Stocks edged higher on Wednesday, a day after Wall Street suffered its worst selloff in three months and as a report showed the private sector added more jobs than expected.
The pace of job creation by U.S. private employers accelerated more than expected in February as the private sector added 216,000 jobs. Improvement in the sector has been a key driver in the recent stocks rally. The closely watched government payrolls report comes Friday.
This does suggest we are moving it the right direction, said Beth Ann Bovino, senior U.S. economist at Standard & Poor's Ratings Services in New York. It supports the expectations of another 200,000 plus in Friday's payroll report. The jobs numbers are looking healthier.
The Dow Jones industrial average <.DJI> gained 20.09 points, or 0.16 percent, to 12,779.24. The Standard & Poor's 500 Index <.SPX> rose 2.99 points, or 0.22 percent, to 1,346.35. The Nasdaq Composite Index <.IXIC> added 12.78 points, or 0.44 percent, to 2,923.10.
In Tuesday's tumble, the Dow dropped 200 points on renewed concerns about Greece's debt restructuring and the outlook for the global economy after China cut its growth forecast. It was one of the worst performances since equities began a more than 20 percent rise from lows in October.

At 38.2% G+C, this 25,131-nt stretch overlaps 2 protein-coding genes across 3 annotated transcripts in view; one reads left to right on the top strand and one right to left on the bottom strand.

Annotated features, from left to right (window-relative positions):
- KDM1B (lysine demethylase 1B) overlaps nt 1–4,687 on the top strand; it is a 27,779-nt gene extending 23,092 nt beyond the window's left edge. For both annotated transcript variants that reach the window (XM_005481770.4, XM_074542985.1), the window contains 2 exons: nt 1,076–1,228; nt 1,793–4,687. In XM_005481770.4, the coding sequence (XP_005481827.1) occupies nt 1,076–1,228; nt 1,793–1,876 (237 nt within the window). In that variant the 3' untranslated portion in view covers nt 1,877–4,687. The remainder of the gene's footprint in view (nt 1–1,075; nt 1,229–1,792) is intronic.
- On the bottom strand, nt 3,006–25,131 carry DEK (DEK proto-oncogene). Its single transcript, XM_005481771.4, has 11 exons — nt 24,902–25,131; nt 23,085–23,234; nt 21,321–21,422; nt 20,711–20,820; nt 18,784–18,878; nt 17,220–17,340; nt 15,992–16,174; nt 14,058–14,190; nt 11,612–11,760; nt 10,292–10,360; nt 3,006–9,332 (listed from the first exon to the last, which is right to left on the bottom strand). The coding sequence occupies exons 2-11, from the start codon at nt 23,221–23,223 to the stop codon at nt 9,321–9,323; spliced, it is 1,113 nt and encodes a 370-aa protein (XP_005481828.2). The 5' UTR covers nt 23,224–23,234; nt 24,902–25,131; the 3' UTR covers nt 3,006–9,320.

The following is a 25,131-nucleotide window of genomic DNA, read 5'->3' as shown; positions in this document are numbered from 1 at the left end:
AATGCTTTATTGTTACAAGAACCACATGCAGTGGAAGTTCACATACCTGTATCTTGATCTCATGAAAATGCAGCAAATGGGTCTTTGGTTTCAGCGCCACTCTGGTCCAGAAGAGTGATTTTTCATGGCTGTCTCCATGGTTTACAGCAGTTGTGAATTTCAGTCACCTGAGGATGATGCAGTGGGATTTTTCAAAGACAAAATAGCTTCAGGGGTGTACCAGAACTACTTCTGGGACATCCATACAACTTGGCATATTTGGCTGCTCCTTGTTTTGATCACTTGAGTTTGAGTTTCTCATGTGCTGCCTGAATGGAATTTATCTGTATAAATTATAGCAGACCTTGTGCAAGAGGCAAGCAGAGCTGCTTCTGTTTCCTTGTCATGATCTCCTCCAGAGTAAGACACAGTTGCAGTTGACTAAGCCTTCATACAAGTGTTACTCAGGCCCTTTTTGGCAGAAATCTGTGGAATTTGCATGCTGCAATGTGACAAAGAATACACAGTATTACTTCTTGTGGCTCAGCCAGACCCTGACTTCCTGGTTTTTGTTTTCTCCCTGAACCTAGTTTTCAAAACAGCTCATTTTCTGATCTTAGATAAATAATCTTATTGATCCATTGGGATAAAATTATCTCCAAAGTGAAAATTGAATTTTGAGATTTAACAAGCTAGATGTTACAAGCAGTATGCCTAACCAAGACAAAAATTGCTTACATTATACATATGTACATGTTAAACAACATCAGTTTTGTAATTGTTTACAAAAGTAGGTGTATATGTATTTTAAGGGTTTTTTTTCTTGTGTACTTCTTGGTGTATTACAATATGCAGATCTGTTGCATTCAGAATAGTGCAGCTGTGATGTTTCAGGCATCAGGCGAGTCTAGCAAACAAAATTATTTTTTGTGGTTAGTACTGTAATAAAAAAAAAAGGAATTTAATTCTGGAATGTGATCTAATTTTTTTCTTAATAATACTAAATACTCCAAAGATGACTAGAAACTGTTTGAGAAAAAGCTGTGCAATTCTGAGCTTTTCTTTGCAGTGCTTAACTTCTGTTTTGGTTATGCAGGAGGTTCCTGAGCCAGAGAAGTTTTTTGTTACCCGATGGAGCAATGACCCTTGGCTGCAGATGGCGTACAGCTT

Helping to reassure markets Wednesday, 30 major holders of Greek government bonds said they will take part in the country's debt swap, increasing chances of a deal going through.
Materials-related and banking stocks, which took the brunt of Tuesday's losses, helped drive gains. Bank of America Corp
Anticipation of Apple Inc's
Apple, the world's most valuable company in terms of market capitalization, will likely drive technology shares after its product launch, especially because of its large weighting in the Nasdaq 100 index <.NDX>.
Intraday swings in Apple are at the most volatile levels since October last year. The stock is up over 30 percent this year.
The Apple introduction will be very meaningful for the market if they really can show some true innovation in the product. It could give a nice push to technology stocks across the board, said Rick Meckler, president of LibertyView Capital Management in New York. If the introduction is weak and shows no real interest it could lead to some selloff there.
(Additional reporting by Richard Leong; editing by Jeffrey Benkoe)